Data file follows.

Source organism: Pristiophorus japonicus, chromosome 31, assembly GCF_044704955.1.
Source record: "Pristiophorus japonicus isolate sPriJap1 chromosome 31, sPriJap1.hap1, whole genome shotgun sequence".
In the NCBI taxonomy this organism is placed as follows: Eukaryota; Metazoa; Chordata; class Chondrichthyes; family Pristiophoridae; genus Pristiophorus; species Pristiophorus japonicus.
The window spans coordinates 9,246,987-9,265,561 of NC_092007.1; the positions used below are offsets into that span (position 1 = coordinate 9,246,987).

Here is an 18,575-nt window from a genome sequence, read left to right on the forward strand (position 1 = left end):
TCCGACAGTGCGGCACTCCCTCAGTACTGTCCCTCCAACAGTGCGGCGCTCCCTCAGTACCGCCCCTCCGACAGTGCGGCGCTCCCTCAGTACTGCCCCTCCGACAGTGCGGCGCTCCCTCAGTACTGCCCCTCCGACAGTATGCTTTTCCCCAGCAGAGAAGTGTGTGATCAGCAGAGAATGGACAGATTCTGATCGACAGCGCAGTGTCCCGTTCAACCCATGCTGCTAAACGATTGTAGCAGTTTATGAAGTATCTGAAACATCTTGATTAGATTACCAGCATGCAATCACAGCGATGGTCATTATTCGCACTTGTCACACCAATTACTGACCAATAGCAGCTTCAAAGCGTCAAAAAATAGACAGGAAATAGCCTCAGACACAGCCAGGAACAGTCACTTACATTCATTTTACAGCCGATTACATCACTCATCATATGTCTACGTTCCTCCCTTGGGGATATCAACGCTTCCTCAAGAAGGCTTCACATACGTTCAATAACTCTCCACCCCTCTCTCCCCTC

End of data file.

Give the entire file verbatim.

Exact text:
Source organism: Pristiophorus japonicus, chromosome 31, assembly GCF_044704955.1.
Source record: "Pristiophorus japonicus isolate sPriJap1 chromosome 31, sPriJap1.hap1, whole genome shotgun sequence".
In the NCBI taxonomy this organism is placed as follows: Eukaryota; Metazoa; Chordata; class Chondrichthyes; family Pristiophoridae; genus Pristiophorus; species Pristiophorus japonicus.
The window spans coordinates 9,246,987-9,265,561 of NC_092007.1; the positions used below are offsets into that span (position 1 = coordinate 9,246,987).

Here is an 18,575-nt window from a genome sequence, read left to right on the forward strand (position 1 = left end):
TCCGACAGTGCGGCACTCCCTCAGTACTGTCCCTCCAACAGTGCGGCGCTCCCTCAGTACCGCCCCTCCGACAGTGCGGCGCTCCCTCAGTACTGCCCCTCCGACAGTGCGGCGCTCCCTCAGTACTGCCCCTCCGACAGTATGCTTTTCCCCAGCAGAGAAGTGTGTGATCAGCAGAGAATGGACAGATTCTGATCGACAGCGCAGTGTCCCGTTCAACCCATGCTGCTAAACGATTGTAGCAGTTTATGAAGTATCTGAAACATCTTGATTAGATTACCAGCATGCAATCACAGCGATGGTCATTATTCGCACTTGTCACACCAATTACTGACCAATAGCAGCTTCAAAGCGTCAAAAAATAGACAGGAAATAGCCTCAGACACAGCCAGGAACAGTCACTTACATTCATTTTACAGCCGATTACATCACTCATCATATGTCTACGTTCCTCCCTTGGGGATATCAACGCTTCCTCAAGAAGGCTTCACATACGTTCAATAACTCTCCACCCCTCTCTCCCCTC